The Internet is a wonderful communications tool. You can provide advice, instruction, sympathy, and so many other services to folks so easily. Unfortunately, just as you can spread good things to others, some have found you can spread bad things too.
Viruses are one thing that you can spread, that you shouldn't. OK, you're thinking, I have X AntiVirus (no I'm not naming products here), so why is he haranguing me on this subject? I don't spread viruses.
But there are viruses and there are viruses. If you get an email from a friend (even an email intentionally sent), and the email instructs you to forward it to 5 (or 7) (or 10) of your friends, it's a virus. It's not as harmful as the Format C: virus (which is in itself a myth), but it can be as annoying.
If you're religious, a religious blessing is a benevolent virus, and if you carefully choose those to receive the blessing from you, a not unpleasant one. You have my blessing in forwarding those, but please forward them properly. Other email viruses are not benevolent ones - please don't forward commercial or financial ones.
Any time you get an email telling you how you can get money from perfect strangers, such as officers of large corporations, and instructing you to forward the email to your friends, chances are that it's a hoax, and a virus.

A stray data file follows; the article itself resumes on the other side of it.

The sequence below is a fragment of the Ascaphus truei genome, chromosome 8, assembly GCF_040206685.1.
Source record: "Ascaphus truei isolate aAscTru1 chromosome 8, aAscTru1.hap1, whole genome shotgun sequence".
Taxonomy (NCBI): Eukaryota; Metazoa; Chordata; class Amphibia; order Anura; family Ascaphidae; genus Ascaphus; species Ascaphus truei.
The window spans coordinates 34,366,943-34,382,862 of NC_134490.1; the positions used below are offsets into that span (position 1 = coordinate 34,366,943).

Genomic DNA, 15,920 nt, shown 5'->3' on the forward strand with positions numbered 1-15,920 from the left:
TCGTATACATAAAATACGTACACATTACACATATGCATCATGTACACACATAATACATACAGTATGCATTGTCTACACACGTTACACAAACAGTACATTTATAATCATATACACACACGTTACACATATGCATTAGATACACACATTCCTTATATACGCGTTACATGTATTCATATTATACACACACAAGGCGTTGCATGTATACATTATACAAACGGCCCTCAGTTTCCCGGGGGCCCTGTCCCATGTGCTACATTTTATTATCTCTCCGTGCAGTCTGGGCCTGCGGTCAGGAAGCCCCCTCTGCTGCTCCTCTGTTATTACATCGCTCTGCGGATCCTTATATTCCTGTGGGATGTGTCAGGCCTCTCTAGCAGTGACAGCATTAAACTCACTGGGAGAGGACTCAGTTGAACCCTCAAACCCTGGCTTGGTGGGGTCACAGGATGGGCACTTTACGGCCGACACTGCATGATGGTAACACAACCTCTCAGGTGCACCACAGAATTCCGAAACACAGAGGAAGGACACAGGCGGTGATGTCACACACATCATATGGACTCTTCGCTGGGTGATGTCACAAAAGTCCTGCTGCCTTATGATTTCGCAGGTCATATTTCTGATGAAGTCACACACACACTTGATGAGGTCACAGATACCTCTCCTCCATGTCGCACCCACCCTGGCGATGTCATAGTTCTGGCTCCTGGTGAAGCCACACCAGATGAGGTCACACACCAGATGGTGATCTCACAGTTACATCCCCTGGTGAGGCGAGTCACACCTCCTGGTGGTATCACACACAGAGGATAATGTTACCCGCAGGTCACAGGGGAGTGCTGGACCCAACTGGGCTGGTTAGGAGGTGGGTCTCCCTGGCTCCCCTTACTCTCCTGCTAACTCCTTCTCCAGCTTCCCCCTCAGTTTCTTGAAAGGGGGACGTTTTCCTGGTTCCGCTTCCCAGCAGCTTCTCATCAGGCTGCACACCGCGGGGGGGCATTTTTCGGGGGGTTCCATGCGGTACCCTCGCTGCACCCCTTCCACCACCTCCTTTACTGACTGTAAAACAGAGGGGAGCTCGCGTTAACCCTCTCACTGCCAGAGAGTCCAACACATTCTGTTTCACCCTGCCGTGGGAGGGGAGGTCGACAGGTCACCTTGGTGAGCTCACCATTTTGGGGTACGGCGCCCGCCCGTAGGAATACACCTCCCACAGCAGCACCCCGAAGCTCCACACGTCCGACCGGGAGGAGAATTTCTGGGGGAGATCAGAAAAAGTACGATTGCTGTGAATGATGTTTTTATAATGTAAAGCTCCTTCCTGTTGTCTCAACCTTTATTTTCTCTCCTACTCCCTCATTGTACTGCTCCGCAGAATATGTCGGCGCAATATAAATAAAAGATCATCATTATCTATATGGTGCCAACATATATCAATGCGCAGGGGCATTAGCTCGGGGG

Any time you get ANYTHING in email that sounds too good to be true, it probably is. Do yourself (and your friends) a favour, and check it out. There are several on-line databases listing known hoaxes and viruses that spread thru email. Spend a few minutes, and search these databases, before spreading the next email virus.
Note, this list, like most of my lists, is alphabetised. Please don't ever take relative list position, as any evidence of my personal recommendation of any one item over another.
None of the above databases totally duplicate any other, so anytime you have doubts, check several before deciding that any suspicious email is, or isn't, a virus.
Also, some of the databases are run by large corporations, and while harmful intent is unlikely to be any motivation in any database that I will ever recommend (here or any other article), some corporations may or may not provide the full truth. Always check more than one database for any question.
Finally, the databases that aren't run by large corporations are non-profit, and do accept donations. They are, IMHO, valid and worthy causes. If it's in your spirit (and your pocketbook), you could do worse.
So, the next time you get an email, from a friend, that's come from another friend of that friend, check it out. If it's listed, do everybody a favour and let your friend know about hoax verification. If you wish, you may even send a link to this web page. I wouldn't mind, and you'd be doing good for a lot of people. Just click on the little envelope at the bottom left, above "Home".